The first woman nominated to Afghanistan’s supreme court has failed to win enough votes in parliament. Anisa Rassouli got 88 of the 97 votes needed for her nomination to be approved. The Guardian reports:
Wednesday’s vote came after clerics and conservatives lined up to criticise the choice of Rassouli, who has been a judge for 24 years and is the current head of Kabul’s juvenile court. They claimed only men were fit to sit in the highest court in the country.
Last month, one MP made his views clear. Menstruating women were considered unclean in Islam and were not allowed to touch the Qur’an, Qazi Nazeer Hanafi said. As judges put their hands on the holy book every day, and it was unfeasible for a supreme court judge to take a week off every month, ran his logic, Rassouli’s appointment should be opposed.
“It is against Islamic law. I will make a campaign and tell the other brothers to vote against her,” said Hanafi. “It would be a crime if I voted for her.”
Because women menstruate, as part of the process that makes them able to gestate new human beings. Mr Not allowed to touch the Qur’an is basically saying the process that makes new human beings is so filthy that a menstruating woman pollutes everything she touches.
If that’s true, why did Allah arrange things that way? Why did Allah make women and menstrual blood in such a way that the menstrual blood seeps through the woman’s entire body and pollutes everything she touches? Why did Allah make menstrual blood a pollutant? Why didn’t Allah make it a nice clean sweet substance like dew or ginger ale?
Or, to get more basic about it, why did Allah make the men who worship Allah such woman-hating shits?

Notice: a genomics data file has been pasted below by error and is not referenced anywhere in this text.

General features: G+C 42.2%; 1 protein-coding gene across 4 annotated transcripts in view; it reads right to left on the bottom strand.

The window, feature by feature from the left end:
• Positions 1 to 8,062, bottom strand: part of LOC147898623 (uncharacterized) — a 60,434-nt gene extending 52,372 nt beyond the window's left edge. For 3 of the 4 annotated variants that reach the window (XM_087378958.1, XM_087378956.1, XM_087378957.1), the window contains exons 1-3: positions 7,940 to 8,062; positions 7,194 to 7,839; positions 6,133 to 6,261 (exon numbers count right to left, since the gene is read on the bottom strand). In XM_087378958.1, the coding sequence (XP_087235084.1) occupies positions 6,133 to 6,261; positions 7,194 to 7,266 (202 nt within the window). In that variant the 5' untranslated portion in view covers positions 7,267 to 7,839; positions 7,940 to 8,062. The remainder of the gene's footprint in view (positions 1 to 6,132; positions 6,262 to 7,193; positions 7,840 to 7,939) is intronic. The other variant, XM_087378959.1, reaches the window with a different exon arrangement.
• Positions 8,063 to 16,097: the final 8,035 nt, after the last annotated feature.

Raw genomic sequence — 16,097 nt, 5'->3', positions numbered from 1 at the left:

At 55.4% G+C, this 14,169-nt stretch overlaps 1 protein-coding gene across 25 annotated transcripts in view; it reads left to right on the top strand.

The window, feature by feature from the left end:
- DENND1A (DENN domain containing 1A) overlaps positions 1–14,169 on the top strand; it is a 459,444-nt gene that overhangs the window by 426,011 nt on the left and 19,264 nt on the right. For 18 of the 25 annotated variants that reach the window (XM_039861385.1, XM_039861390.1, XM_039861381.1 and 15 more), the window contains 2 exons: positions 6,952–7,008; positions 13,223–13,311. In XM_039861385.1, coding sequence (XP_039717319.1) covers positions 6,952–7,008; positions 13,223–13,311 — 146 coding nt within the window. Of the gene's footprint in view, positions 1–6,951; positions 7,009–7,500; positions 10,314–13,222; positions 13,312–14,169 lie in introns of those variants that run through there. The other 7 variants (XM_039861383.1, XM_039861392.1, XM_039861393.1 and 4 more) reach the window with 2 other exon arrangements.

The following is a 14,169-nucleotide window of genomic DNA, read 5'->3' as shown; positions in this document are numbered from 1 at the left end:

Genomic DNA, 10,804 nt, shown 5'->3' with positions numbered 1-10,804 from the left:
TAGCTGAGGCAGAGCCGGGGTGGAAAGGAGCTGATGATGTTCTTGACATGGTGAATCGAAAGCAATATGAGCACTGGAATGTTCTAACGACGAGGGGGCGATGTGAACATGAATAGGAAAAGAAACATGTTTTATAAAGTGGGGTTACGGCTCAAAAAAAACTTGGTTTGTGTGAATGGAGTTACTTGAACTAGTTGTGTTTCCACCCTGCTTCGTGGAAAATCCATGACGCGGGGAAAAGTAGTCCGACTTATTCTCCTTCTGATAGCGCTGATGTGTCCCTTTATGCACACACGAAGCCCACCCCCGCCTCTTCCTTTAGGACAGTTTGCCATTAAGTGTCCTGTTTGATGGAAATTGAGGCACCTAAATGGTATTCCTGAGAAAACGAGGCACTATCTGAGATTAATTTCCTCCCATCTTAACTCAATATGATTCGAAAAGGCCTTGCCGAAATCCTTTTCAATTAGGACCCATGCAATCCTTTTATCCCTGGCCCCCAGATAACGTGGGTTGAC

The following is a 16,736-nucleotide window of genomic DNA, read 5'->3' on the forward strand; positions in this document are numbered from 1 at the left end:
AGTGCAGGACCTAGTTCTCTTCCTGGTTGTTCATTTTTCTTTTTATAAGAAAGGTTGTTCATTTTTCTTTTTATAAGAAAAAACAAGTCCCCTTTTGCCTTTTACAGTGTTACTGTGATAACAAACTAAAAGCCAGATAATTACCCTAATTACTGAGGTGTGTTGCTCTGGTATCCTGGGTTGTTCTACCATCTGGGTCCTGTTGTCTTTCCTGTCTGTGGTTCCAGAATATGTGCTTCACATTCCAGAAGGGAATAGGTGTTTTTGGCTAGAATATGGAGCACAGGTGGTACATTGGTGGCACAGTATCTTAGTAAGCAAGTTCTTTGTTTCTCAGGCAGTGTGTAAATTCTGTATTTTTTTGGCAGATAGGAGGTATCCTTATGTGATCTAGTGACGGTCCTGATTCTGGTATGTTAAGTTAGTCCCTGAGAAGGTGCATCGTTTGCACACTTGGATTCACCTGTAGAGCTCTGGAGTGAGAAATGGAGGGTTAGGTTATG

Rights advocates had hoped the presence of a woman on the supreme court could help overhaul Afghanistan’s inherently sexist legal system. Family and marital law favours men, and a woman’s testimony is worth half that of a man. The vast majority of girls and women in Afghanistan’s prisons have been jailed for moral crimes, such as running away from home to escape a violent husband.
That’s a funny way to put it. Leaving a husband isn’t a crime at all. Adults don’t “run away from home”; they leave, if they need to, as is their right. The vast majority of girls and women in Afghanistan’s prisons have been jailed for non-crimes like leaving a violent husband.
Had her nomination been approved, one imminent challenge for Rassouli would have been to build Afghans’ trust in the formal legal system. In rural areas in particular, many people prefer local, informal councils to courts of law, which are often inaccessible and reputed to be slow and corrupt. However, the informal system often grants impunity to male suspects, such as those accused of domestic violence.
“Women who prefer to go to village courts don’t have enough information and are uneducated. If I talk to them face to face, I can explain why the formal system is better,” Rassouli said last month. “The main problem is security. We could bring the courts to the villages if there was better security, and then people wouldn’t use the local councils.”
Rassouli said her presence at the supreme court could potentially help women gain faith in the legal system. “We have a lot of women who come to the supreme court asking about their rights. Women are more comfortable talking to a female judge, so there’s need for me to be there,” she said.
So no wonder they didn’t approve her.